Postpartum maternal morbidity requiring hospital admission in Lusaka, Zambia – a descriptive study

Vallely, L., Ahmed, Y. and Murray, S. (2005) Postpartum maternal morbidity requiring hospital admission in Lusaka, Zambia – a descriptive study. BMC Pregnancy and Childbirth, 5 1. doi:10.1186/1471-2393-5-1


Author Vallely, L.
Ahmed, Y.
Murray, S.
Title Postpartum maternal morbidity requiring hospital admission in Lusaka, Zambia – a descriptive study
Journal name BMC Pregnancy and Childbirth   Check publisher's open access policy
ISSN 1471-2393
Publication date 2005-02-01
Sub-type Article (original research)
DOI 10.1186/1471-2393-5-1
Open Access Status DOI
Volume 5
Start page 1
Total pages 8
Place of publication London
Publisher BioMed Central
Language eng
Subject 1117 Public Health and Health Services
Abstract Information on the extent of postpartum maternal morbidity in developing countries is extremely limited. In many settings, data from hospital-based studies is hard to interpret because of the small proportion of women that have access to medical care. However, in those areas with good uptake of health care, the measurement of the type and incidence of complications severe enough to require hospitalisation may provide useful baseline information on the acute and severe morbidity that women experience in the early weeks following childbirth. An analysis of health services data from Lusaka, Zambia, is presented. Methods Six-month retrospective review of hospital registers and 4-week cross-sectional study with prospective identification of postpartum admissions. Results Both parts of the study identified puerperal sepsis and malaria as, respectively, the leading direct and indirect causes of postpartum morbidity requiring hospital admission. Puerperal sepsis accounted for 34.8% of 365 postpartum admissions in the 6-month period. Malaria and pneumonia together accounted for one-fifth of all postpartum admissions (14.5% & 6% respectively). At least 1.7% of the postpartum population in Lusaka will require hospital-level care for a maternal morbidity. Conclusions In developing country urban settings with high public health care usage, meticulous review of hospital registers can provide baseline information on the burden of moderate-to-severe postpartum morbidity.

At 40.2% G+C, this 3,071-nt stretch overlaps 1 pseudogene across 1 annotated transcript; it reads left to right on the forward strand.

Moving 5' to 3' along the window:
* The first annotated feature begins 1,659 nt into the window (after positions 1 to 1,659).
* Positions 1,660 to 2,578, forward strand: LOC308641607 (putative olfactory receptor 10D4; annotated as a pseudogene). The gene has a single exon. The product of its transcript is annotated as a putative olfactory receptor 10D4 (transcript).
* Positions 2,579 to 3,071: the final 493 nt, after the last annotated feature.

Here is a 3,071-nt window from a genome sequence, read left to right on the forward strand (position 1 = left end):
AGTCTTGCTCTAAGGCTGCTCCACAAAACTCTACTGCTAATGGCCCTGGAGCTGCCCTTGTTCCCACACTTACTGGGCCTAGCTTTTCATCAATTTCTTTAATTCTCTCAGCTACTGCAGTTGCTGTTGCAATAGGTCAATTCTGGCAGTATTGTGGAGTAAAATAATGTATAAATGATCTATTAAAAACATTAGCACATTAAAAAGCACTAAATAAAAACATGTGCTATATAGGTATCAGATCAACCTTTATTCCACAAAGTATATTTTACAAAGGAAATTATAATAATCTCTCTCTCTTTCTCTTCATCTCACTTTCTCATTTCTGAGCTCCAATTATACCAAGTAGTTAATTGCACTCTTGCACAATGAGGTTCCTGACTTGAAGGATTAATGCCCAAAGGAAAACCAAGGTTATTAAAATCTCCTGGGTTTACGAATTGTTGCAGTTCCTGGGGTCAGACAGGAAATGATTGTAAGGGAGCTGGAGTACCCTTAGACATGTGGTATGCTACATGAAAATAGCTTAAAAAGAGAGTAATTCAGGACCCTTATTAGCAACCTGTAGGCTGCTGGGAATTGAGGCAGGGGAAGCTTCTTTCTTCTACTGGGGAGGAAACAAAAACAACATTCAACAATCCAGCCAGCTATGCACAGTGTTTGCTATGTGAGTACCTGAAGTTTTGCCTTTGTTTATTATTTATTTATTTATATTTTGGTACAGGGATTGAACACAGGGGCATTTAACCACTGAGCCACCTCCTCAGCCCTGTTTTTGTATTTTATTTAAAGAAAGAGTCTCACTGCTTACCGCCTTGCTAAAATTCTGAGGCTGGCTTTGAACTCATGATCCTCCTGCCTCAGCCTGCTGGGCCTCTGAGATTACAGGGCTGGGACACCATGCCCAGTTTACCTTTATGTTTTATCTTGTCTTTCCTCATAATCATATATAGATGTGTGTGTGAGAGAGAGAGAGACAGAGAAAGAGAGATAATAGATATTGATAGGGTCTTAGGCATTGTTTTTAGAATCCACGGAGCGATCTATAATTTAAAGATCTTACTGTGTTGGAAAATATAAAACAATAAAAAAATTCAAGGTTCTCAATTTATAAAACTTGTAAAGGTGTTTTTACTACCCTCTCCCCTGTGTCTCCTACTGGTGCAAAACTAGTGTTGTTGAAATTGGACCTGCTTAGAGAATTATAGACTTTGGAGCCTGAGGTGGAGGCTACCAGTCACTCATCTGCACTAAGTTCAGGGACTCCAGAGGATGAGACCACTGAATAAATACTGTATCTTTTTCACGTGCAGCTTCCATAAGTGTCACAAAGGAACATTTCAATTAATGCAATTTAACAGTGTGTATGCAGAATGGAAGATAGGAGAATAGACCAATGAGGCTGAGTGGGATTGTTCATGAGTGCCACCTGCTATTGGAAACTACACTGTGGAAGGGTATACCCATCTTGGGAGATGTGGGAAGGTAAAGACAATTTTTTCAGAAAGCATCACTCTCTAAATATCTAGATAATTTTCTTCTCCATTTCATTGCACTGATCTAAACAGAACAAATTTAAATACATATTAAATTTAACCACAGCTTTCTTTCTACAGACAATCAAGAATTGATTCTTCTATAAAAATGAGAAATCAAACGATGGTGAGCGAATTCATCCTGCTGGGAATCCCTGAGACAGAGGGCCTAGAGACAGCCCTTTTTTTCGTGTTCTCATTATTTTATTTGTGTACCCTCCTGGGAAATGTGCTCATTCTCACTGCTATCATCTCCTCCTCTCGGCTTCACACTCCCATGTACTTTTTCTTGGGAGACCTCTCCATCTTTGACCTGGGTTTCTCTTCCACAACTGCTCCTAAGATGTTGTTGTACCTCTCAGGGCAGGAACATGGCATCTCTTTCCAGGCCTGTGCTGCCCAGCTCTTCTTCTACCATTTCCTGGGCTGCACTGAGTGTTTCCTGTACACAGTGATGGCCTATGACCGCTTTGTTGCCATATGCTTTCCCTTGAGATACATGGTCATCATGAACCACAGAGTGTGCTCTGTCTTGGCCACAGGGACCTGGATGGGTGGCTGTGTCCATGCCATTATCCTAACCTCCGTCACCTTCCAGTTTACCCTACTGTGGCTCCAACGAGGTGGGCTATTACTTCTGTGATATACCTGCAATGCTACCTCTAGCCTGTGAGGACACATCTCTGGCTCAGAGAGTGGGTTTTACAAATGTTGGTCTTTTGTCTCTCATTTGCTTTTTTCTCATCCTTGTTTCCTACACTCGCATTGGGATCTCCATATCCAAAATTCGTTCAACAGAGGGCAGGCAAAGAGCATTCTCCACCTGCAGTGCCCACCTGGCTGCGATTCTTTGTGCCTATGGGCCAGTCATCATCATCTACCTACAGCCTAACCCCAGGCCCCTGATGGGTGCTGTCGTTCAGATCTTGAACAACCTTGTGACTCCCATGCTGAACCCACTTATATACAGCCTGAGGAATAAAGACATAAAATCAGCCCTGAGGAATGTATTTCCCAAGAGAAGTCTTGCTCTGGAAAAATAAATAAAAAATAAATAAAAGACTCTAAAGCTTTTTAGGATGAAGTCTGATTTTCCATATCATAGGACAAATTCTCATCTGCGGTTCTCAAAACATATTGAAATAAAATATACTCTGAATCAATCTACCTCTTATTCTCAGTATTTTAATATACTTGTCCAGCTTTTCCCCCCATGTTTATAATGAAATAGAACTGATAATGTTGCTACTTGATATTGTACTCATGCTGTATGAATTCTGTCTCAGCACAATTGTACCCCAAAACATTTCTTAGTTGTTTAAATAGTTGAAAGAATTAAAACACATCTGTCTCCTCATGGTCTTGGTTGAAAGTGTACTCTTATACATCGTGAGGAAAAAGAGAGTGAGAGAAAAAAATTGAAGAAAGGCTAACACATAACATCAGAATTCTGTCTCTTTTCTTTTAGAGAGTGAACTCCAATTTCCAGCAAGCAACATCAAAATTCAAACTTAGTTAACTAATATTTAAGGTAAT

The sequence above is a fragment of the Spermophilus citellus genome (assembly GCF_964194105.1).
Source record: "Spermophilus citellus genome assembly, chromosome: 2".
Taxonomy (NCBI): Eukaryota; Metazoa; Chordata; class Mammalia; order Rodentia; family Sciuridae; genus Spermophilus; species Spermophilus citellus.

Q-Index Code C1

Document type: Journal Article
Sub-type: Article (original research)
Collections: Excellence in Research Australia (ERA) - Collection
School of Public Health Publications
 
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